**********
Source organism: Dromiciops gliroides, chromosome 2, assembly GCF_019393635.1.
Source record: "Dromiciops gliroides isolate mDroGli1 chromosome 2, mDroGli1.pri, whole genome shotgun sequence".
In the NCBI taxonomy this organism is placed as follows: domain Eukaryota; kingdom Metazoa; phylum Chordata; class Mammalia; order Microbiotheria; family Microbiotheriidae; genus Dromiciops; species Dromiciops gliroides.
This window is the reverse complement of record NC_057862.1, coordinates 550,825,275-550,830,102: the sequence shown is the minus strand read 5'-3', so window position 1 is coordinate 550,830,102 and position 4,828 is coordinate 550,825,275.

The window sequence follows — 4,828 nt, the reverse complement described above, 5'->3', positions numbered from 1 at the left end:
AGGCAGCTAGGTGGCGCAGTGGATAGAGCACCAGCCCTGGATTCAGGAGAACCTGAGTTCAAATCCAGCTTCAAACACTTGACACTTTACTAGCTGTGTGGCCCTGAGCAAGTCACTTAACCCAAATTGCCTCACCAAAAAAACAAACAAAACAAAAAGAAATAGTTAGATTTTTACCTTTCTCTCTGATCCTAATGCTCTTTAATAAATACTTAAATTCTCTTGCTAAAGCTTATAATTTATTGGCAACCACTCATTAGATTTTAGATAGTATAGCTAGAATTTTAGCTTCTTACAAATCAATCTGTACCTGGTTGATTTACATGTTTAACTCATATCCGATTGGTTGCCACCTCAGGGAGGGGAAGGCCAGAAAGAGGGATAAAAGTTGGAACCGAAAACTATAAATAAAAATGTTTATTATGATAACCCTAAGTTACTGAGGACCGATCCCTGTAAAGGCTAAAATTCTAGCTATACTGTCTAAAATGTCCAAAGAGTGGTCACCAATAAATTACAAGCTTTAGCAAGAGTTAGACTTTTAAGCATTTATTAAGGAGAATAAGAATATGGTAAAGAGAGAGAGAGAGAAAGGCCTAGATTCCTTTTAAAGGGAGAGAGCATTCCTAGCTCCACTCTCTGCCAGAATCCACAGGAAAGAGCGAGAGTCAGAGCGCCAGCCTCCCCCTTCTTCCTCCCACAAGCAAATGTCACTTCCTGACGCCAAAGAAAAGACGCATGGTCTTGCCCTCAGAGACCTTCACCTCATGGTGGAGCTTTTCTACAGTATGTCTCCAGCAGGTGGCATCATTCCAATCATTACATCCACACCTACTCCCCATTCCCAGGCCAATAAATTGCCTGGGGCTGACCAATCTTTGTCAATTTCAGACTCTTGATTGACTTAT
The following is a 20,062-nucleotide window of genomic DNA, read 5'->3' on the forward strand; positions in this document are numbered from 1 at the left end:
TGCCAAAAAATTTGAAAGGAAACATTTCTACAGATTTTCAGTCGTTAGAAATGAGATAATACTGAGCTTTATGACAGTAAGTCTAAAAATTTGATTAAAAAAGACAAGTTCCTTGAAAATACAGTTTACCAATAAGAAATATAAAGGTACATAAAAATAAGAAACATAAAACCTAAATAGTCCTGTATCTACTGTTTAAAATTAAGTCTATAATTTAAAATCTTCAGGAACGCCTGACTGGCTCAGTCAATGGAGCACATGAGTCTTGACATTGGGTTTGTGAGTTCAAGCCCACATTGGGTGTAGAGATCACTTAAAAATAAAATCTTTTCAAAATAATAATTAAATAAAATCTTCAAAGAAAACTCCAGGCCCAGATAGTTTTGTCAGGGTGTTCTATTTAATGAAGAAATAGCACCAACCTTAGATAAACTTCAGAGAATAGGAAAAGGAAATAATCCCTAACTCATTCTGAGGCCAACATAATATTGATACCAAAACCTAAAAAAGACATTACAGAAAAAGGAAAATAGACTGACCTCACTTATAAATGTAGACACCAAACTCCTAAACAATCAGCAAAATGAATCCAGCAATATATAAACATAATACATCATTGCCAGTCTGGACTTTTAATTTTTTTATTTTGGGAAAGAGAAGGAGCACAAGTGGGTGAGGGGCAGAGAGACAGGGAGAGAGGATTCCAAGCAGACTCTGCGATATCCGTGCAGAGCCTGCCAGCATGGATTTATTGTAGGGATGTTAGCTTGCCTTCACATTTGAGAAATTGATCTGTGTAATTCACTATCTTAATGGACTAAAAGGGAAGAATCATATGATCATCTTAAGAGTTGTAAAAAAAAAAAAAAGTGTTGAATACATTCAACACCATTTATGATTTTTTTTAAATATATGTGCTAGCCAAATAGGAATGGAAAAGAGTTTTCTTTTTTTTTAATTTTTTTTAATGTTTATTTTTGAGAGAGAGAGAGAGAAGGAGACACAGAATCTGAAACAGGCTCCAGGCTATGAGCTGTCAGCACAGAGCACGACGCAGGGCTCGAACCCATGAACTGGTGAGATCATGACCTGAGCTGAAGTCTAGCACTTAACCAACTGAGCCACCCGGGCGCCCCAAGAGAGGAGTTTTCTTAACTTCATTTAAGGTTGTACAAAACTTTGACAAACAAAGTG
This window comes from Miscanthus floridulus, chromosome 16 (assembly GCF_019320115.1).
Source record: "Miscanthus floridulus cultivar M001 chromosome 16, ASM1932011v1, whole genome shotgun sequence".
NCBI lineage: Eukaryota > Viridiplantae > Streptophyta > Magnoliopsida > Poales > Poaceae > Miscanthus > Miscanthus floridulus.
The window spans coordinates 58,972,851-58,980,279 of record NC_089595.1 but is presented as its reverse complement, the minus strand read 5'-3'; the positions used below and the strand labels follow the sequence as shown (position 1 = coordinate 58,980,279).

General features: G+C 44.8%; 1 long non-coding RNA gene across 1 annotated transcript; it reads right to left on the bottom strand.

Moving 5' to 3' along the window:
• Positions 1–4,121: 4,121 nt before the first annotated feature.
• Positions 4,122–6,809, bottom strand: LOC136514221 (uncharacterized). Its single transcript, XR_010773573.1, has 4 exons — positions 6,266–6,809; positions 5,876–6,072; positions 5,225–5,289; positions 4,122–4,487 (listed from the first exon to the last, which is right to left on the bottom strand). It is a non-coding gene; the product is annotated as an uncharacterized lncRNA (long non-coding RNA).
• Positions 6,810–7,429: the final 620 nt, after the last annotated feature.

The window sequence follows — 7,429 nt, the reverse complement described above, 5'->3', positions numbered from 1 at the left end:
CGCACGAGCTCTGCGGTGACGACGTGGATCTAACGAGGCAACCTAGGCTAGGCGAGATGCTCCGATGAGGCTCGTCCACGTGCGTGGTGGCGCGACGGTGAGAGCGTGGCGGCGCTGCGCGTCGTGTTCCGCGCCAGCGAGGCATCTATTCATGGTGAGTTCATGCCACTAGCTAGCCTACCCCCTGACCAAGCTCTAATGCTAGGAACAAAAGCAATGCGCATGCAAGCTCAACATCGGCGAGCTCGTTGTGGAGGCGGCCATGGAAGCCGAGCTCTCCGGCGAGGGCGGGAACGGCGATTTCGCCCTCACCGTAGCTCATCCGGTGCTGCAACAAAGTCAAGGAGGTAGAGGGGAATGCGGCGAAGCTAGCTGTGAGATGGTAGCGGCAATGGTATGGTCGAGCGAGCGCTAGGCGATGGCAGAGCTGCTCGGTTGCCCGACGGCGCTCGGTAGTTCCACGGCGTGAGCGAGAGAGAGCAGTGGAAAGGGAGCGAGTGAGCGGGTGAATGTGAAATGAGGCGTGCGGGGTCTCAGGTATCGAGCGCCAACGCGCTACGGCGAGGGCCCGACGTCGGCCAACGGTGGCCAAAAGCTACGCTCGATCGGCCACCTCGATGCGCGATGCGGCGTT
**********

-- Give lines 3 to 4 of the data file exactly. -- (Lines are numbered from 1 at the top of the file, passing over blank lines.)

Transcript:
In the NCBI taxonomy this organism is placed as follows: domain Eukaryota; kingdom Metazoa; phylum Chordata; class Mammalia; order Microbiotheria; family Microbiotheriidae; genus Dromiciops; species Dromiciops gliroides.
This window is the reverse complement of record NC_057862.1, coordinates 550,825,275-550,830,102: the sequence shown is the minus strand read 5'-3', so window position 1 is coordinate 550,830,102 and position 4,828 is coordinate 550,825,275.